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Life at 33 1/3   By Carl Meyer


The album classics of 1970 part 1

Led Zeppelin, Led Zeppelin III (Atlantic) - Released: October 5, 1970.

In October 1970 a crestfallen 18 year old was wondering if he had bought a pig in a poke. “Immigrant Song,” “Since I’ve Been Loving You” and “Tangerine” were the only tracks justifying the album’s existence, I thought then - and returned to “Since I’ve Been Loving You” to soothe my disappointment. Luckily, when you were young and poor, like most teenagers were at the time, there was no turning back. If you bought an album you were stuck with it, so you you kept on playing it. And slowly “Led Zeppelin III” started making sense.
“Out On The Tiles” was the first track that crept up on me, turning my favourite trio of songs into a quartet. Then came “Gallows Pole”, and with that my appreciation for the acoustic soundscapes and quirky time signatures that characterise much of the album.
I do not remember exactly when the pieces fell into place, but some time during spring 1971 I realised that “Led Zeppelin III” had turned into my favourite Zeppelin-LP. And if that wasn’t enough, the sequel even though it included the iconic “Stairway To Heaven”, failed to dethrone “Led Zeppelin III”. 44 years on it still sounds as fresh and full of life.
Contents: Immigrant Song/Friends/Celebration Day/Since I’ve Been Loving You/Out on the Tiles/Gallows Pole/Tangerine/That’s the Way/Bron-Y-Aur Stomp/Hats Off to (Roy) Harper

The Who, Live At Leeds (Track) - Released: May 16, 1970

The greatest live album of all time, warts and all. Recorded on an extremely inspired evening at Leeds University on February 14, 1970. The original release was the tip of the iceberg, as later deluxe editions have included the complete 33 song program (plus the Hull concert recorded the following night), but I still prefer the 6 track vinyl version.
The full “Tommy” performance drags on a bit, and the best bits are neatly incorporated into the 14 minute magnificent showstopper “My Generation” anyway. These 6 tracks are like hand-picked cherries and capture The Who in their absolute prime. A tour-de-force of maximum R & B, so powerful and thunderous it is hard to grasp that this wave of noise was created by just three instruments and a singer.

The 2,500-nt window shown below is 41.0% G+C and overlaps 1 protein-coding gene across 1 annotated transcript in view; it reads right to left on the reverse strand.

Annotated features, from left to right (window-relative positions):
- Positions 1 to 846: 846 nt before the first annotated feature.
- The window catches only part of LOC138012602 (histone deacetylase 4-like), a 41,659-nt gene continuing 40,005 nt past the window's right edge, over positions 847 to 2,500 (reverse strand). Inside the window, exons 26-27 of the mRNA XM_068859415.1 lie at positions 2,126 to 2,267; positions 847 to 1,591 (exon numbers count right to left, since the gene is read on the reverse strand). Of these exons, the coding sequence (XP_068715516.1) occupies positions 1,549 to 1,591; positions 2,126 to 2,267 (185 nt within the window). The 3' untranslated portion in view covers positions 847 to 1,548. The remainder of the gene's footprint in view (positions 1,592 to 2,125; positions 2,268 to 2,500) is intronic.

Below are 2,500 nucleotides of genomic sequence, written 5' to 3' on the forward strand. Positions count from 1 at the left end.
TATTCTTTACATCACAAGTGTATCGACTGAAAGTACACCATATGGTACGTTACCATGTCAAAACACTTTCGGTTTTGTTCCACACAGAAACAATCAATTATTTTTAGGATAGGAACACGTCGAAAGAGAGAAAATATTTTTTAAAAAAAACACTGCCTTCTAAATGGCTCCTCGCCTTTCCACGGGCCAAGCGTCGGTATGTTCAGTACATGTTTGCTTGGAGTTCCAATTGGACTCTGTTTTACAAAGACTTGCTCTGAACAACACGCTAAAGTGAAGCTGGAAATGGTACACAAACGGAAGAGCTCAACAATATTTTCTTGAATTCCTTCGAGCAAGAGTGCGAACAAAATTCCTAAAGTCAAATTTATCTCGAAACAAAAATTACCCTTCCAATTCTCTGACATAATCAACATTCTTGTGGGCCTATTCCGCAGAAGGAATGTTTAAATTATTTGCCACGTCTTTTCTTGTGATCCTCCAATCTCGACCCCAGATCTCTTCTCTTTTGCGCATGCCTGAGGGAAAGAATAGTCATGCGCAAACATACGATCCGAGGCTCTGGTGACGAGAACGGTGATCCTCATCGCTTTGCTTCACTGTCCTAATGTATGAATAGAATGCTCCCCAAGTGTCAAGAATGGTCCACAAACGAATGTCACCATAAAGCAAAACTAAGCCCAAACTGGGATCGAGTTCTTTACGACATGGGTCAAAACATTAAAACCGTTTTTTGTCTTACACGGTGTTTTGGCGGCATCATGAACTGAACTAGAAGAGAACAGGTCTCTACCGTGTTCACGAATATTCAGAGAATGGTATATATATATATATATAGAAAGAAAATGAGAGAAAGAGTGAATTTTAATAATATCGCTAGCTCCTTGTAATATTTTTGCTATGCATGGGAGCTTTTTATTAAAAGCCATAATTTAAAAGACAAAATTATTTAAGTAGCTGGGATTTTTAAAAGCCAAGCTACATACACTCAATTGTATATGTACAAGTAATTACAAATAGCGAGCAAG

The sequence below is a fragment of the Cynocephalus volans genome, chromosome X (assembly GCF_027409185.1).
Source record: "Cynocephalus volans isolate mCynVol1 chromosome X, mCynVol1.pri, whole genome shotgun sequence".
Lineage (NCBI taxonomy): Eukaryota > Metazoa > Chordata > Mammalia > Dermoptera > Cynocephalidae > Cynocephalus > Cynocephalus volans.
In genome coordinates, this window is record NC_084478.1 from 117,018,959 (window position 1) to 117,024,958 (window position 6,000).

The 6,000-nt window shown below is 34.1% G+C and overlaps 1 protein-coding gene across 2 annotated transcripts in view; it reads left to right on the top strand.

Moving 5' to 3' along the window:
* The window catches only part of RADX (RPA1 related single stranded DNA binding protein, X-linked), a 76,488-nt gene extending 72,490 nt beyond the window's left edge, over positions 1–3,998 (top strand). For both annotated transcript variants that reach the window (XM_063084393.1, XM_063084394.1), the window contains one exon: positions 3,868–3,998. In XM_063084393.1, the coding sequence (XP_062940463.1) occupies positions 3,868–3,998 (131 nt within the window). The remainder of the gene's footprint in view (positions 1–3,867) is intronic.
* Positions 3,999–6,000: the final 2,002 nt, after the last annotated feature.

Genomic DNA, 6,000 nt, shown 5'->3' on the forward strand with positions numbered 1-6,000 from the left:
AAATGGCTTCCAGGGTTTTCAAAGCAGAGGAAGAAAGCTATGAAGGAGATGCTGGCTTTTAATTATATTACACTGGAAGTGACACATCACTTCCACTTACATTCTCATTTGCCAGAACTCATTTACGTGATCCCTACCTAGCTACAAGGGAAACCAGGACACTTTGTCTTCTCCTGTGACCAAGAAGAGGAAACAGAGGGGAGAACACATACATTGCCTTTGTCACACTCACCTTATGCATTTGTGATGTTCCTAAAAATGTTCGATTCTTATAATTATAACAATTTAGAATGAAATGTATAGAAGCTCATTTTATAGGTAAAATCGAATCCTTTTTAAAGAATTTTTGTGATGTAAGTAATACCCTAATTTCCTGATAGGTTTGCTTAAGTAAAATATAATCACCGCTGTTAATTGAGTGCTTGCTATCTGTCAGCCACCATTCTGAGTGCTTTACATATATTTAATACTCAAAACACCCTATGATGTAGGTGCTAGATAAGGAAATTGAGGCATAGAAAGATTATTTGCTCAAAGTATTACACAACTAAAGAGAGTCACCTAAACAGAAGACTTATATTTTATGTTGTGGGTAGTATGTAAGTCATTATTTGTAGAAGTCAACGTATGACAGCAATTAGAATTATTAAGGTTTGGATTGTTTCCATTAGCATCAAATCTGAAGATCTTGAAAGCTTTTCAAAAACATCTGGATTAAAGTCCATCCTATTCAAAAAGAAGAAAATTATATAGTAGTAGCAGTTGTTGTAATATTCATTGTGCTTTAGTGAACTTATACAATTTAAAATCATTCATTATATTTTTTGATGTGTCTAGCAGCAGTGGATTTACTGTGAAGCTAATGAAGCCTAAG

The brutally rolling bass-lines of John Entwistle interlocks with the chaotic brilliance of drummer Keith Moon, providing Pete Townshend with the perfect foundation for his monster riffs, tortured solo-runs and howling feedback. On top of that you got the roaring voice of Roger Daltrey. The Stones’ “Get Yer Ya-Ya’s Out” (also released in 1970) pales in comparison.
Contents: Young Man Blues/Substitute/Summertime Blues/Shakin’ All Over/My Generation/Magic Bus

George Harrison, All Things Must Pass (Apple) - Released: November 27, 1970

The quiet Beatle steps out of the shadows of John and Paul and delivers an impressive horn of plenty. Some of the strongest tracks fell on deaf ears when introduced to The Beatles during the recording of “Let It Be” and “Abbey Road”. What were they thinking?
This triple album (actually a double album of songs plus a bonus album of disposable jams) turned George into the coolest and most successful ex-Beatle for a while. It still sounds as good as anything John and Paul did solo.
Contents: I’d Have You Anytime/My Sweet Lord/Wah-Wah/Isn’t It a Pity/What Is Life/If Not for You/Behind That Locked Door/Let It Down/Run of the Mill/Beware of Darkness/Apple Scruffs/Ballad of Sir Frankie Crisp (Let It Roll)/Awaiting on You All/All Things Must Pass/I Dig Love/Art of Dying/Isn’t It a Pity/Hear Me Lord/Out of the Blue/It’s Johnny’s Birthday/Plug Me In/I Remember Jeep/Thanks for the Pepperoni

Neil Young, After The Goldrush (Reprise) - Released: August 31, 1970

The songs produce a strange mixture of happiness and sorrow, there’s mystery and dreams, a longing for a sanctuary that tastes of summer, meadows and girls with sun in their hair, but there is a scary undercurrent of doom here that won’t let go as dark clouds approach from the horizon.
“After The Gold Rush” is the soundtrack to the young generation who had just grown out of the 60’s and stood outside the gate, luggage in hand, with no idea whatsoever of where to go in a world so cruel. They had rock music, and it truly was their property as both performers and listeners were of the same age, and now the performers found themselves outside the same gate. A shared experience. We were all heading for the great unknown. A unique moment in history that will never repeat.
All you people who arrived later can appreciate the music of course, it is there for everybody, no matter how old or young you are. But there was a time. We’ll always have Paris. Here’s looking at you, kids.
Contents: Tell Me Why/After the Gold Rush/Only Love Can Break Your Heart/Southern Man/Till the Morning Comes/Oh Lonesome Me/Don’t Let It Bring You Down/Birds/When You Dance I Can Really Love/I Believe in You/Cripple Creek Ferry

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The album classics of 1970 part 1